|Height||265 ft (81 m)|
|Drop||300 ft (91 m)|
|Speed||50 mph (80 km/h)|
|Vehicle type||Triangular car|
|Participants per group||6|
| This is a Pay-Per-Use attraction|
VertiGo was a thrill ride located at Cedar Point and Knott's Berry Farm. Both the rides opened in 2001 and both were designed by S&S Worldwide. After an incident at Cedar Point, both rides were demolished for the 2002 season.
The ride structure consisted of three 265-foot-tall towers (81 m) placed in a triangular arrangement. Several high-strength cables ran down from the top of the tower and attached to the ride vehicle, which would sit on the ground when not operating. The three towers were able to sway up to 8 feet (2.4 m) in high winds, or when the cables were stretched during ride operation.
Riders of VertiGo would first be strapped into a triangular car. Two people could sit on each side of the triangle, letting six people to ride at one time. The restraints were designed to make you feel very insecure, and had few places to hold on. The car would rise a few feet off the ground, and then pneumatic air pressure would rocket the riders up at 50 miles/hour, over the three 265-foot-tall towers, almost 300 feet (91 m) in the air. There were three different ways to experience VertiGo
Hot Rocket - where riders remain in the upright position throughout the entire ride;
Cosmic Flip - where guests begin in the upright position, then as the ride reaches its climax, the seats will rotate forward 150 degrees to provide a "nose-dive" sensation as the ride vehicle descends toward the ground;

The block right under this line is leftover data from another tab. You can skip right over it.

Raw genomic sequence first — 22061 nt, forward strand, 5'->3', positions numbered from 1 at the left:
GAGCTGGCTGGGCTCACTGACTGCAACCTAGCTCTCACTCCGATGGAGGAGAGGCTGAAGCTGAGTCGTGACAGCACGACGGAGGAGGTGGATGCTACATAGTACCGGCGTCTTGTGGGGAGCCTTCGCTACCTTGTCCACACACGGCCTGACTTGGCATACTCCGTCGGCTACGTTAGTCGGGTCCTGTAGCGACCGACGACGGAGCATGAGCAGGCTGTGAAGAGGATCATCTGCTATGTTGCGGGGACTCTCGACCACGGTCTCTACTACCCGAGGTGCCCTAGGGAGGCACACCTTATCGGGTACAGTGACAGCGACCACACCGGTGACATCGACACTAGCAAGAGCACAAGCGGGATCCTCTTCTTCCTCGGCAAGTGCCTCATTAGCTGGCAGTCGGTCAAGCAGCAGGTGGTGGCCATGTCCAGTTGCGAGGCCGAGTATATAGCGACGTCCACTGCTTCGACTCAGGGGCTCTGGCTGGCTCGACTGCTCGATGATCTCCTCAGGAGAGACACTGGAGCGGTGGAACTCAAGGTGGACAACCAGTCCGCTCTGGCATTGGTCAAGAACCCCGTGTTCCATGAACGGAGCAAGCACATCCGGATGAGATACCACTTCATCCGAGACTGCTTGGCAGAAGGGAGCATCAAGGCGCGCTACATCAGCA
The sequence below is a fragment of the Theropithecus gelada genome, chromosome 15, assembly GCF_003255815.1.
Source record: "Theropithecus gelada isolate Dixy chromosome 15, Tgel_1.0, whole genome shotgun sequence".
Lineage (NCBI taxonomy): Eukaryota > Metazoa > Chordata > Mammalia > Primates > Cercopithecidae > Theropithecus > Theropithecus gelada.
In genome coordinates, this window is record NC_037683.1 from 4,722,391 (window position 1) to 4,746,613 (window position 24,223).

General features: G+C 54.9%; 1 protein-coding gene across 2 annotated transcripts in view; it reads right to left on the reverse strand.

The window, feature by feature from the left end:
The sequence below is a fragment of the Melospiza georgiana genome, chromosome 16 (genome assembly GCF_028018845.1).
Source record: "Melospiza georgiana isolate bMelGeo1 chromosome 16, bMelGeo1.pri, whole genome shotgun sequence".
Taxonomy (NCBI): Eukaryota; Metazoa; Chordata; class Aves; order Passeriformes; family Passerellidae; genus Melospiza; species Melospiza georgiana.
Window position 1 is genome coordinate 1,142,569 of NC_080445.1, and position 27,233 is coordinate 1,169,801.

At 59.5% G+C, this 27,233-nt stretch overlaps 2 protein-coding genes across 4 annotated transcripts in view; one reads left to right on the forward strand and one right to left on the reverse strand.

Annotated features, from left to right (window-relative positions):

Big Bang - where shortly after launch, riders are flipped forward 150 degrees and travel through the apex and a majority of the return to the ground in the upside-down position.
During the descent, depending on which seat rotation mode you chose, the seats would rotate, causing the riders to face the ground until the ride reached the bottom, and went back up again. On this descent, the riders would be turned completely upside-down. All riders paid a fee of $10 to ride, and reservations were recommended.
As a part of Cedar Point's preventative maintenance program, the VertiGo vehicle was removed from the ride and stored. However, the vehicle was an important stabilizer of the towers. Due to the loss of stability, the towers were allowed to sway beyond the 8 feet (2.4 m) that they would normally be allowed to sway. In January 14, 2002, one of the 265-foot-tall towers collapsed, approximately 60 feet (18 m) above the ground. The tower caused minimal damage, and nobody was injured. The ride was not operating at the time, as Cedar Point is closed in the winter.
Soon after the incident, Cedar Fair announced that the attraction at both parks would be demolished, because the ride was likely to face popularity issues after the incident. A similar ride remained open at Six Flags Magic Mountain.
After word of the incident spread to the public, and the demolition was released, certain names were used as jokes to poke fun at the demolition. The most common name was "VertiGone", a portmanteau of the words "VertiGo" and "Gone".
- ^ http://www.ultimaterollercoaster.com/news/archives/2002/stories/030702_01.shtml
- ^ http://www.ultimaterollercoaster.com/thrillrides/vertigo/